My personal favorite was Jardín de Salvador Bachiller, a nice secret retreat inside a shop on Calle de la Montera.Their milkshakes are to die for!
For churros and chocolate we went to the famous Chocolatería San Ginés where I had my first quasi-spontaneous Instagram meetup with Magda, a nice Polish girl from Krakow who also happened to be in Madrid. I must admit I wasn’t a big fan of the churros, but the chocolate was delicious.
Of course, like any other city in the world, there are tourist traps like the café at El Retiro, but when you walked for hours in the heat, it doesn’t matter how expensive the water is!
If you like to cross a Guinness Record off your list, then go by the oldest restaurant in the world at Calle Cuchilleros. Sobrino de Botín might be a nice treat for your stomach, but it certainly wasn’t for our wallets, so we skipped that and went to a nearby café instead.
With the high temperatures, it felt nice to eat outside in an evening, though we found out most places charge 10% more for serving outdoors!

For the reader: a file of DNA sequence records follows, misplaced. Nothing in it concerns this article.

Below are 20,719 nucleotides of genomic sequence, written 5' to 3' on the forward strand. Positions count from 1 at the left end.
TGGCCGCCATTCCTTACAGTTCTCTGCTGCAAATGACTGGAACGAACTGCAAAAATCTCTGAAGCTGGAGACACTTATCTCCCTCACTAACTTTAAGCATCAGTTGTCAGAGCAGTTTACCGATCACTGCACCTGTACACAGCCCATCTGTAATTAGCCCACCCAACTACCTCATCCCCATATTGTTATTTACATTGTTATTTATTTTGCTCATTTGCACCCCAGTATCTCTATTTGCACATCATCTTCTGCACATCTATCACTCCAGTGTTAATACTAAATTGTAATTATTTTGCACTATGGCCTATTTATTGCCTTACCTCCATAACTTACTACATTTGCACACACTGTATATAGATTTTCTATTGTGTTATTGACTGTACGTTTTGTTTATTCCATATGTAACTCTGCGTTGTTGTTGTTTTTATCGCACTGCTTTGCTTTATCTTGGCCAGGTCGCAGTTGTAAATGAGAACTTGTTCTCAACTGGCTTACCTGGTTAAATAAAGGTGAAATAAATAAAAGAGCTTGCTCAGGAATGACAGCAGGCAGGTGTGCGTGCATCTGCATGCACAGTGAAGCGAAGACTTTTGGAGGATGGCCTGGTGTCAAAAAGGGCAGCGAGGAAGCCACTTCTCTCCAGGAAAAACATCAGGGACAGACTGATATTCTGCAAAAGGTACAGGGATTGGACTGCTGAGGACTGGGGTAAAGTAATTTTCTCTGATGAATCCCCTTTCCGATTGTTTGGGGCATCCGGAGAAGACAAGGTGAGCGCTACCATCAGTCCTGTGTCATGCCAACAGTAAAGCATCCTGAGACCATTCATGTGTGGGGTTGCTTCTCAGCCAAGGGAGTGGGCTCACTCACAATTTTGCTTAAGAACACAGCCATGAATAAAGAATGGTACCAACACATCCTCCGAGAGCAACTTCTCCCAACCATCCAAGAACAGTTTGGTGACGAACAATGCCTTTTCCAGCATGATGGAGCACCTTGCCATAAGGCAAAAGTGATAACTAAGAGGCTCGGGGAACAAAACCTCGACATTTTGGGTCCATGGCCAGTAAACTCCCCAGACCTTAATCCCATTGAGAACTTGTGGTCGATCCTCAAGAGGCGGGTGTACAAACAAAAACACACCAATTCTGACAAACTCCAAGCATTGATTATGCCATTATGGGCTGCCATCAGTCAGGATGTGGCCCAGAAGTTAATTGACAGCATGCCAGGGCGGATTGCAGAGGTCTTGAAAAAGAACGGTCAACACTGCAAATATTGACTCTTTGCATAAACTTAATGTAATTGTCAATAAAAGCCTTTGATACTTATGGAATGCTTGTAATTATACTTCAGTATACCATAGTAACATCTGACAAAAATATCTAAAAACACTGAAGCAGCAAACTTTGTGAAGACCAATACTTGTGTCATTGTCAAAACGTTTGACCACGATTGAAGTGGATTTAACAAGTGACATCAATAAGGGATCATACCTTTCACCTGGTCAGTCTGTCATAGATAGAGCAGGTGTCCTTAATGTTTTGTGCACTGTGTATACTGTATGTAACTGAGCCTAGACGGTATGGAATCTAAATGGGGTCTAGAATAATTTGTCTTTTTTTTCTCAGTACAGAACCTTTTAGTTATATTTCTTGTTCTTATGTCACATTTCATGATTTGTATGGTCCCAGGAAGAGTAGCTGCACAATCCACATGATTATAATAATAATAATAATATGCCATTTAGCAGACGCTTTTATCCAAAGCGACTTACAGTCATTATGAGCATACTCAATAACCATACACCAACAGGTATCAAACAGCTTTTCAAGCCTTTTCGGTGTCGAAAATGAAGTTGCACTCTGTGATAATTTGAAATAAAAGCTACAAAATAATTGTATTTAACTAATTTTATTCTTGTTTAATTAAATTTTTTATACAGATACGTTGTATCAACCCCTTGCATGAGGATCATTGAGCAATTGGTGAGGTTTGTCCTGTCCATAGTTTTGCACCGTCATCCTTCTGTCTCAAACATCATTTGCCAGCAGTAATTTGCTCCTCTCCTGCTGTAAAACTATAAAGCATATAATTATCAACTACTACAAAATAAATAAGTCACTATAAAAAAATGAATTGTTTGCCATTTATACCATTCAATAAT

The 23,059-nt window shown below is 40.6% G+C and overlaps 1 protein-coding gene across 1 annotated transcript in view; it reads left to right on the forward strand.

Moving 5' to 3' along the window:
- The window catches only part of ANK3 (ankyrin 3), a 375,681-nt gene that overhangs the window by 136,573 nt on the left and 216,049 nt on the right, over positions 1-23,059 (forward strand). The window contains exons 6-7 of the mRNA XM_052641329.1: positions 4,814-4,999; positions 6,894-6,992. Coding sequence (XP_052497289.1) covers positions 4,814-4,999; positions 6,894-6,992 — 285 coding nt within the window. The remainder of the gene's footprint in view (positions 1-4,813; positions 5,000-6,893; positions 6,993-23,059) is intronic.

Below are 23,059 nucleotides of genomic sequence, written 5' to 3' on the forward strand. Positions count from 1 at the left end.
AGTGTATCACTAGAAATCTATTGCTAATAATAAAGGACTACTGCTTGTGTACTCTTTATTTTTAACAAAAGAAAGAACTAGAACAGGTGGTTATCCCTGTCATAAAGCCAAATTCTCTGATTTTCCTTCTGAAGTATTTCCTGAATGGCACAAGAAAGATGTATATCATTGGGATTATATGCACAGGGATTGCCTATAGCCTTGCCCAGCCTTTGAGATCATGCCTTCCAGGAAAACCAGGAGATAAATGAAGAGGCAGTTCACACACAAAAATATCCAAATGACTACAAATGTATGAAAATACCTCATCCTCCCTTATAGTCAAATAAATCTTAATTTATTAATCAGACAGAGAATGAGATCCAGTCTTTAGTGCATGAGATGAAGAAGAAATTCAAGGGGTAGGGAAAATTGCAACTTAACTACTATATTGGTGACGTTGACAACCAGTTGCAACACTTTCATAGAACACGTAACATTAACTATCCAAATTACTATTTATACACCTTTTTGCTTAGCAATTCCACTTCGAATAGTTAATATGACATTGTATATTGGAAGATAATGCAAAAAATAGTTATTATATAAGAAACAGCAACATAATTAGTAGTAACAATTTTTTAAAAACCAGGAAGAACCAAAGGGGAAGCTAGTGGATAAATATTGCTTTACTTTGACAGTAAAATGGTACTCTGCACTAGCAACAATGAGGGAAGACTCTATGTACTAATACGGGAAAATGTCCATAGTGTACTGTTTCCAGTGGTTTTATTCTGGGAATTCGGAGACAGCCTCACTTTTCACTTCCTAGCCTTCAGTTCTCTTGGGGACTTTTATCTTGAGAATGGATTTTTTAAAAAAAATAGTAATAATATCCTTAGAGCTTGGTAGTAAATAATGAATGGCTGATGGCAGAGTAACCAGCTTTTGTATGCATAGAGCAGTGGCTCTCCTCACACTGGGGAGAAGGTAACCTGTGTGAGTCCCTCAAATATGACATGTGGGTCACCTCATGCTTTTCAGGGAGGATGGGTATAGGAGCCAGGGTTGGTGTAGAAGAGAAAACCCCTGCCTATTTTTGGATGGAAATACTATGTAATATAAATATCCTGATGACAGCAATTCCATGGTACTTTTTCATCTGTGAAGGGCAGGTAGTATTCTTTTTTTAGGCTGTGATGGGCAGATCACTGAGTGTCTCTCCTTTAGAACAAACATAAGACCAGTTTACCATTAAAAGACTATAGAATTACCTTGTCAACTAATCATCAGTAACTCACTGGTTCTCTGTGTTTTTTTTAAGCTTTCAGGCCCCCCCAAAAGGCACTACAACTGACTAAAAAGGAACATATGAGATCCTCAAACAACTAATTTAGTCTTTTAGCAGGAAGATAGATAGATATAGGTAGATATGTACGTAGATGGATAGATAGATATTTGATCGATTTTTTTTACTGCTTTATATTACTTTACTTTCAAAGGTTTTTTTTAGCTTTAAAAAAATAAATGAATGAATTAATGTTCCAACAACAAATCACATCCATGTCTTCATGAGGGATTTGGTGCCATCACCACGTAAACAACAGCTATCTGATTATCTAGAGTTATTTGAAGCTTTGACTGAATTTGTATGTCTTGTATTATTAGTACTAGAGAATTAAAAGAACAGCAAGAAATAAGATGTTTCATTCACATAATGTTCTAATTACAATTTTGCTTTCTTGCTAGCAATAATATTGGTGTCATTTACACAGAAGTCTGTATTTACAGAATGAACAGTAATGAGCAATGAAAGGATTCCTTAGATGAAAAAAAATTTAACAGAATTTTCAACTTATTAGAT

THE FLEA MARKETS
You would think living next to a flea market for over a year might have made me numb to all of them. I will definitely make an exception for Mercado de Motores at the Museo del Ferrocarril (Railway Museum) Call me bias but I like my old trains.
Every weekend from 11am to 10pm, you can find vintage items, local food and cool crafts alongside 19th century English and Spanish train carriages.
While we were there, we also had a chance to listen to the band Durango 14 and a group of Beach Boys-wannabes singing a capella.
Outside they have a couple of food and drink stands, make sure to try the patatas bravas at the Koipe Sol stand, they were amazing!
I know the El Rastro is the most popular flea market in Madrid, but don’t feel too bad if you don’t make it there! I had a quick look at it, but nothing really jumped out as much as in Mercado de Motores. Then again, it was an extremely hot day and I was still fighting my cold, so that might have turned me off a bit. Feel free to make your own judgement!
I had over a dozen parks on my original list, which Nick eventually cut off because there’s only so many of them we could visit really.
El Retiro is one of largest parks in Madrid. It’s the perfect place to relax and get away from the sun. Among this green set, you will find two palaces, Palacio de Cristal (a stunning glass pavilion) and Palácio Velasquez, both of them are now functioning as art galleries.